Questions About Trump Trailed Obama On His Final Foreign Trip As President – NPR

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U.S. President Barack Obama answers questions during his news conference at the Asia-Pacific Economic Cooperation (APEC) in Lima, Peru on Sunday.

Pablo Martinez Monsivais/AP


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Pablo Martinez Monsivais/AP

U.S. President Barack Obama answers questions during his news conference at the Asia-Pacific Economic Cooperation (APEC) in Lima, Peru on Sunday.

Pablo Martinez Monsivais/AP

President Barack Obama said Sunday he’d avoided ethical scandals throughout his administration by trying to follow the spirit, not just the letter of the law, and suggested President-elect Donald Trump would be wise to follow his example.

Closing out his final foreign trip, Obama was asked about the complex conflict-of-interest questions Trump faces as he transitions from real estate mogul to Oval Office occupant. Though Obama declined to explicitly offer Trump advice, the president said he’d been served well by selling his assets and investing them in Treasury bills.

“It simplified my life,” Obama said. “I did not have to worry about the complexities of whether a decision that I made might even inadvertently benefit me.”

Good government advocates have criticized Trump’s decision not to liquidate his sprawling business interests, but put them in a blind trust entrusted to his children, who are playing major roles in helping him form his administration and are expected to remain involved in one capacity or another.

Obama said he was proud his administration hadn’t faced the scandals he said have “plagued” other administrations. He said after eight years, he felt he could tell Americans he’d lived up to his promise to run an accountable and ethical government.

He summed up the rule of thumb his first White House counsel used to come up with policies for his administration: “If it sounds like it would be fun, then you can’t do it.”

Obama’s remarks came as he concluded his final world tour as president. For Obama, it was the last time he’d take questions on foreign soil, a staple of his overseas trips that his administration has seen as an important symbol of America’s commitment to a rigorous free press.

Obama chatted briefly earlier Sunday with Russian President Vladimir Putin as the summit got under way. The conversation, which was likely to be the leaders’ last face-to-face interaction, lasted just four minutes.

Obama later told reporters he encouraged Putin to uphold his country’s commitments under the Minsk deal aimed at ending the Ukraine conflict. Both the White House and the Kremlin said the leaders had agreed that U.S. Secretary of State John Kerry and Russian Foreign minister Sergei Lavrov should keep working throughout Obama’s final months on initiatives to lower violence in Syria and alleviate suffering.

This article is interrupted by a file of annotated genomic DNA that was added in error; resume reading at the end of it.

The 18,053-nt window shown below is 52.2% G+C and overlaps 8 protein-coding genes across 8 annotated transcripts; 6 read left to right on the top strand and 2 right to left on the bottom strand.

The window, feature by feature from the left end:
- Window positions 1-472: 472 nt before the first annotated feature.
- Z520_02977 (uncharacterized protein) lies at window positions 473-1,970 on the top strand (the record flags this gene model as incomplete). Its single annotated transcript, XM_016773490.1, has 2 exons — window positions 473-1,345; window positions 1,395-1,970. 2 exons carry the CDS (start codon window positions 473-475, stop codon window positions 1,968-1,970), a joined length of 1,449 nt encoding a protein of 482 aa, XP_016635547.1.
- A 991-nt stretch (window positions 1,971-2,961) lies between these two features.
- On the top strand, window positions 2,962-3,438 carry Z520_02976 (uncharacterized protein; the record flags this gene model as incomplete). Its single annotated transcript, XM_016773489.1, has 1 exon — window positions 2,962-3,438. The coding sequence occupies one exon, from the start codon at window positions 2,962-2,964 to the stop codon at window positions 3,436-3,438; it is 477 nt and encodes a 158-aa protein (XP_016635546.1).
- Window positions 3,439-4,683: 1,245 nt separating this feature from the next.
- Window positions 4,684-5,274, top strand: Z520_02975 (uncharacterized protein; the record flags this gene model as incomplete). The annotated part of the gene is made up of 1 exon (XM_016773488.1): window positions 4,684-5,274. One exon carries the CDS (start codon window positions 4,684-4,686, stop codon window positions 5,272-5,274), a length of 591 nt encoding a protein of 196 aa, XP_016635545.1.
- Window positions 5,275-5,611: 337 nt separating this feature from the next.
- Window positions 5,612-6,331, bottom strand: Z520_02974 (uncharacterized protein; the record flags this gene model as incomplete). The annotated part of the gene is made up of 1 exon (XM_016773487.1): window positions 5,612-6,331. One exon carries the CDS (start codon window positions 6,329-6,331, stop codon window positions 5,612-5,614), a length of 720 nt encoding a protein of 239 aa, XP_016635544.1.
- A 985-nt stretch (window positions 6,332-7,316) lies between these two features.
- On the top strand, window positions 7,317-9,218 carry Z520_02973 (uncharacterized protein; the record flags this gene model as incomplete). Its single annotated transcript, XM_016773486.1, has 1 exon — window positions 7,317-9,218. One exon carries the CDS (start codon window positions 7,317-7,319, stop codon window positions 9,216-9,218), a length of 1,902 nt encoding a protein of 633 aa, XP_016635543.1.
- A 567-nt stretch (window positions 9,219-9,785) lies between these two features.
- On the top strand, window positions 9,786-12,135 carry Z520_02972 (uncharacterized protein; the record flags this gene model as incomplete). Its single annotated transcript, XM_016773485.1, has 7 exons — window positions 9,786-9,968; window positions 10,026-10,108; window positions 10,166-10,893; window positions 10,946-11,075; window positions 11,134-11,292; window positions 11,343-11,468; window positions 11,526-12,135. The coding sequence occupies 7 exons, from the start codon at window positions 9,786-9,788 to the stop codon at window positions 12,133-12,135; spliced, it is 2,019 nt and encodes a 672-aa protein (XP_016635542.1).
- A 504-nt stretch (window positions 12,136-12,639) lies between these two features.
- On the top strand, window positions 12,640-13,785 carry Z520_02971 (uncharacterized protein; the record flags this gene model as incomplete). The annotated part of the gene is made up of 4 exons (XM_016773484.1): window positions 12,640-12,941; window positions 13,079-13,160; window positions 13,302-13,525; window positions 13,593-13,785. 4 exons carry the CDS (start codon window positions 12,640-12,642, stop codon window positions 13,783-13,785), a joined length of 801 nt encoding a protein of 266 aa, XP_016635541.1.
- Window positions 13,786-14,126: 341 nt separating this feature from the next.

Putin, speaking later in Lima, said he and Obama had noted that while their working relationship had been difficult, they’d “always respected each other’s positions — and each other.”

“I thanked him for the years of joint work, and said that at any time, if he considers it possible and will have the need and desire, we will be happy to see him in Russia,” Putin said.

The short interaction came amid intense speculation and concern about whether Trump’s election might herald a more conciliatory U.S. approach to Russia. Under Obama, the U.S. has enacted severe sanctions on Russia over its aggressive behavior in Ukraine and has sought unsuccessfully to persuade Moscow to stop intervening in Syria’s civil war to help prop up Syrian President Bashar Assad.

Questions about Trump trailed Obama throughout his final overseas trip, as anxious world leaders quizzed him on Trump’s stances on key issues like trade, foreign policy and the NATO alliance. On his final day in Peru, Obama sought to reassure world leaders gathered here that their longstanding ties with the U.S. wouldn’t falter under Trump.

Sitting down with Prime Minister Malcolm Turnbull of Australia, Obama said he assured Turnbull that the alliance between their countries would remain as strong as ever. Turnbull said he and Obama were of the mind on trade — an issue Trump sees quite differently. Still, he added that Australia wanted the U.S. to succeed under Trump.

Both the U.S. and Australia helped negotiate the Trans-Pacific Partnership, a multinational trade agreement involving 10 other Pacific Rim countries. But Congress is unlikely to ratify the deal, dealing a blow to Obama’s once high hopes of having the agreement become part of his presidential legacy. Trump says trade deals can hurt U.S. workers, and he opposes TPP.

Obama, who met with TPP country leaders the day before, said they’d told him they want to move ahead with the deal.

“Preferably, they’d like to move forward with the United States,” Obama said.

He alluded to a competing deal China is trying to broker that he said would be worse for workers and environmental concerns.

Meeting with Canada’s Prime Minister Justin Trudeau, Obama said he had no doubt the close and important U.S.-Canada relationship will persist after he leaves office, saying that’s been constant with Republican and Democratic administrations alike. Trudeau said he’s invited President-elect Donald Trump to visit Canada soon after Inauguration Day and hopes to welcome him to Canada.

President Barack Obama said Sunday he doesn’t intend to become his successor’s constant critic — but reserved the right to speak out if President-elect Donald Trump or his policies breach certain “values or ideals.”

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